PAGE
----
Social Media Use by Congress
Background: The client for this PRP is the Congressional Research Service (CRS). During the past two years, CRS has been observing and studying the growing use of social media by Members of Congress. In fall 2009, CRS wrote a report on the use of Twitter by Members of Congress using data from a two-week period in August 2009. This was followed up by a report that expanded the available data to a two-month period. CRS continues to get questions about social media usage, and while existing reports and general distribution memorandum on Twitter usage are helpful, a full-scale study of social media adoption and usage by Members would further CRS’s ability to assist its clients.
Purpose of Project and Key Questions: A project on social media usage by Members of Congress is important for several reasons. First, as with any new technology, the incorporation of “cutting edge” communications techniques by Members of Congress is an important area to consider. How Members use social media sites, such as Twitter, Facebook, and YouTube, has practical implications for how Members communicate with their constituents. Knowing who has adopted these resources, when they adopt them, and how they use them can aide CRS in assisting Members who struggle with understanding the desires of their constituents (both geographic and ideological).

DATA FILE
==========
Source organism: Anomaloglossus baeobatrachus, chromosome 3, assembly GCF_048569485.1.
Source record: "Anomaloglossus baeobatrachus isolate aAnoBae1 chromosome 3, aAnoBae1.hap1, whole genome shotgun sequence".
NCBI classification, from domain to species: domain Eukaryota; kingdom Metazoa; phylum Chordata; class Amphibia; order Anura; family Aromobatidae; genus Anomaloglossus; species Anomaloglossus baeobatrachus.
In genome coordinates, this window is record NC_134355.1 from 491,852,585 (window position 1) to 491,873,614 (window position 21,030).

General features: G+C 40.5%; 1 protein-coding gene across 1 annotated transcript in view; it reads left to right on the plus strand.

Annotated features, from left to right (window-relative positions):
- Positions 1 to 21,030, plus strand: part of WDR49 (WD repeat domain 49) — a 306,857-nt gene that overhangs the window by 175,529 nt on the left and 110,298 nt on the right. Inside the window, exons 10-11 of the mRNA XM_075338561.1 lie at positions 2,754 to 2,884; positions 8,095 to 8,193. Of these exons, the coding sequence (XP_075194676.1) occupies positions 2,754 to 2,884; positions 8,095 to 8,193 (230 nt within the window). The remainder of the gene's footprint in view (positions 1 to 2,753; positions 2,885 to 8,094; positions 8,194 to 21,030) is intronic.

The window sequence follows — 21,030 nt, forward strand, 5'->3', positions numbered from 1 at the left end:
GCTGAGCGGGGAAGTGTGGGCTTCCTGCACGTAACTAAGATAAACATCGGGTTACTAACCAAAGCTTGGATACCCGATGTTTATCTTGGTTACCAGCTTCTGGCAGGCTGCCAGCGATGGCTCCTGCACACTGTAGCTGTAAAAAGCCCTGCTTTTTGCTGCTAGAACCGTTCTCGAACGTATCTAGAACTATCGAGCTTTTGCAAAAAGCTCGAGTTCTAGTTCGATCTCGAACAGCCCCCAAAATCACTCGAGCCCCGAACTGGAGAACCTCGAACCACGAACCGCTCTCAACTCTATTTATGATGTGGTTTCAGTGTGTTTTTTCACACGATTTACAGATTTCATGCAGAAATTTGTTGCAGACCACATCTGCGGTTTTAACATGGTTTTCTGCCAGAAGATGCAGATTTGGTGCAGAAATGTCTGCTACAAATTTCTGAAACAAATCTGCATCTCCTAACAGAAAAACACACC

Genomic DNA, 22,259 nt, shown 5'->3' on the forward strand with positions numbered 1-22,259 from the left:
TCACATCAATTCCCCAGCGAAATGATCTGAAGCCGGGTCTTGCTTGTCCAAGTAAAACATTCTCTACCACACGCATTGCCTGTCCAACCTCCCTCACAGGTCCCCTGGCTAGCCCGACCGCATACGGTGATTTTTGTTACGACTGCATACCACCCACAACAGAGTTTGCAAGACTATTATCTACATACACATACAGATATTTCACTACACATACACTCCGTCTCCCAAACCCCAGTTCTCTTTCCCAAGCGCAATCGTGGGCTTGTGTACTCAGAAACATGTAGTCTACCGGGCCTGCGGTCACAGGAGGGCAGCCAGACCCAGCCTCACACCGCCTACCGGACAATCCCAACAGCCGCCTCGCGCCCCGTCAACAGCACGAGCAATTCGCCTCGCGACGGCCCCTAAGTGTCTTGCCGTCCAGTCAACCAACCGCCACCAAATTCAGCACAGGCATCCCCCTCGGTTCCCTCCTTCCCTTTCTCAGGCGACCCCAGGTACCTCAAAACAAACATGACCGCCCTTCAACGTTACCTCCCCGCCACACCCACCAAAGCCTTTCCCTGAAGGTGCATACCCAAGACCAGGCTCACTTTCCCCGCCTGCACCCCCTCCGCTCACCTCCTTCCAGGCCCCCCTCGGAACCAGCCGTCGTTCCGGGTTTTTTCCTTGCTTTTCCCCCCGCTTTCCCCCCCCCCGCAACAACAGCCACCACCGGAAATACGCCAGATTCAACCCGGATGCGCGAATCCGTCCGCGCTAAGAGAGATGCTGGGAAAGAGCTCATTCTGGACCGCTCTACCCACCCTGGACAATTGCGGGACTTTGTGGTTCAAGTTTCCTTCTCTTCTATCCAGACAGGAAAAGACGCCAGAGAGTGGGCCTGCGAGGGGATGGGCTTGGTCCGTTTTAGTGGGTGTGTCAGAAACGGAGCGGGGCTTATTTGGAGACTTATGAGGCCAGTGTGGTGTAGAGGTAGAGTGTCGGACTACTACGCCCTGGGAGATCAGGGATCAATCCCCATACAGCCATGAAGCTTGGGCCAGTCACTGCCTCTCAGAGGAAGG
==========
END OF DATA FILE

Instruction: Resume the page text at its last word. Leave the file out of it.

Second, social media use by Members and staff raises many questions about the application of internal rules (i.e., Franking privilege, technology on the chamber floor) to new forms of communication. Understanding why Members adopt these communications tools and House and Senate attempts to regulate their usage influences CRS’s ability to observe potential changes in internal congressional operations.
Lastly, understanding how Members are using social media aids CRS in understanding representational choices Members make and the possible implications for office operations. Members who actively engage in social media may have a different governing philosophy than those who do not. Alternatively, Members may feel that they have to engage constituents through social media while they continue to have reservations about the technologies relevance.
Deliverables: (1) a research plan for studying social media usage by Members of Congress; (2) a data set of Member adoption of various social media applications; (3) a preliminary analysis of social media usage; and (4) a final report on what forms of social media Members are using and trends in Member use of social media technology.